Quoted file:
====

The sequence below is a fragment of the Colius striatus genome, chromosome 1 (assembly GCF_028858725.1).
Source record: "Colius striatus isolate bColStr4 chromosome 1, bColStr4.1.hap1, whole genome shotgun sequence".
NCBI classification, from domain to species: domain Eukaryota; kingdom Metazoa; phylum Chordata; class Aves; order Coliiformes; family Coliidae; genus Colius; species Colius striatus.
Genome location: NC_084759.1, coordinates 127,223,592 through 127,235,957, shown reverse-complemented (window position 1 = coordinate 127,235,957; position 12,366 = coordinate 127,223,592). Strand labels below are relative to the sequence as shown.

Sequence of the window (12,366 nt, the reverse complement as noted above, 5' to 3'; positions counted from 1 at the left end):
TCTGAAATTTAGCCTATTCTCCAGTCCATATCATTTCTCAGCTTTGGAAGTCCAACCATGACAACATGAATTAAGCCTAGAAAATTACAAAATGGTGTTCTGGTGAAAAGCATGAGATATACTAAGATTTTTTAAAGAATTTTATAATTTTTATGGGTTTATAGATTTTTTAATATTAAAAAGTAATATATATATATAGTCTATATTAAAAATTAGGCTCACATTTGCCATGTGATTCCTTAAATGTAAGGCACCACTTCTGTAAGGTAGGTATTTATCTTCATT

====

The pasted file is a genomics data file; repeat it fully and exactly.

The sequence below is a fragment of the Colius striatus genome, chromosome 1 (assembly GCF_028858725.1).
Source record: "Colius striatus isolate bColStr4 chromosome 1, bColStr4.1.hap1, whole genome shotgun sequence".
NCBI classification, from domain to species: domain Eukaryota; kingdom Metazoa; phylum Chordata; class Aves; order Coliiformes; family Coliidae; genus Colius; species Colius striatus.
Genome location: NC_084759.1, coordinates 127,223,592 through 127,235,957, shown reverse-complemented (window position 1 = coordinate 127,235,957; position 12,366 = coordinate 127,223,592). Strand labels below are relative to the sequence as shown.

Sequence of the window (12,366 nt, the reverse complement as noted above, 5' to 3'; positions counted from 1 at the left end):
TCTGAAATTTAGCCTATTCTCCAGTCCATATCATTTCTCAGCTTTGGAAGTCCAACCATGACAACATGAATTAAGCCTAGAAAATTACAAAATGGTGTTCTGGTGAAAAGCATGAGATATACTAAGATTTTTTAAAGAATTTTATAATTTTTATGGGTTTATAGATTTTTTAATATTAAAAAGTAATATATATATATAGTCTATATTAAAAATTAGGCTCACATTTGCCATGTGATTCCTTAAATGTAAGGCACCACTTCTGTAAGGTAGGTATTTATCTTCATT